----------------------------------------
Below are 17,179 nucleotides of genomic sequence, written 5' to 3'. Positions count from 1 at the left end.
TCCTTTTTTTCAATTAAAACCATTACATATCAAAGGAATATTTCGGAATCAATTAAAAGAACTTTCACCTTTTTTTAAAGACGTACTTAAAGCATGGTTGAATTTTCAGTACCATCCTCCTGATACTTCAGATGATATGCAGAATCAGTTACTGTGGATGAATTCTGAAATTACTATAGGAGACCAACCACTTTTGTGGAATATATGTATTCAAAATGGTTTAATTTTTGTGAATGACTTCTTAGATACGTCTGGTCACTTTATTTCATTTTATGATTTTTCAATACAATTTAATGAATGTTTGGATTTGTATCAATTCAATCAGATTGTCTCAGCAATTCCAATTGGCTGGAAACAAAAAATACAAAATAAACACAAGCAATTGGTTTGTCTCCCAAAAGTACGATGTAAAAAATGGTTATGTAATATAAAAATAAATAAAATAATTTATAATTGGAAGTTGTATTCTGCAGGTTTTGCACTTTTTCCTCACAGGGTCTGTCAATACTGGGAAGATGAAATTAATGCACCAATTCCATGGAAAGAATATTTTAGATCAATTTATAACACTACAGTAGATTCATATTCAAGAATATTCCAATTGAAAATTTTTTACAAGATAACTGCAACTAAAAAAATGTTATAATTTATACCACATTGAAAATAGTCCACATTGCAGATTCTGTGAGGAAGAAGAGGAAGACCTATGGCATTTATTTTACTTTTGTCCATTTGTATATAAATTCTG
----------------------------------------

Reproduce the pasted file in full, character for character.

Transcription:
Below are 17,179 nucleotides of genomic sequence, written 5' to 3'. Positions count from 1 at the left end.
TCCTTTTTTTCAATTAAAACCATTACATATCAAAGGAATATTTCGGAATCAATTAAAAGAACTTTCACCTTTTTTTAAAGACGTACTTAAAGCATGGTTGAATTTTCAGTACCATCCTCCTGATACTTCAGATGATATGCAGAATCAGTTACTGTGGATGAATTCTGAAATTACTATAGGAGACCAACCACTTTTGTGGAATATATGTATTCAAAATGGTTTAATTTTTGTGAATGACTTCTTAGATACGTCTGGTCACTTTATTTCATTTTATGATTTTTCAATACAATTTAATGAATGTTTGGATTTGTATCAATTCAATCAGATTGTCTCAGCAATTCCAATTGGCTGGAAACAAAAAATACAAAATAAACACAAGCAATTGGTTTGTCTCCCAAAAGTACGATGTAAAAAATGGTTATGTAATATAAAAATAAATAAAATAATTTATAATTGGAAGTTGTATTCTGCAGGTTTTGCACTTTTTCCTCACAGGGTCTGTCAATACTGGGAAGATGAAATTAATGCACCAATTCCATGGAAAGAATATTTTAGATCAATTTATAACACTACAGTAGATTCATATTCAAGAATATTCCAATTGAAAATTTTTTACAAGATAACTGCAACTAAAAAAATGTTATAATTTATACCACATTGAAAATAGTCCACATTGCAGATTCTGTGAGGAAGAAGAGGAAGACCTATGGCATTTATTTTACTTTTGTCCATTTGTATATAAATTCTG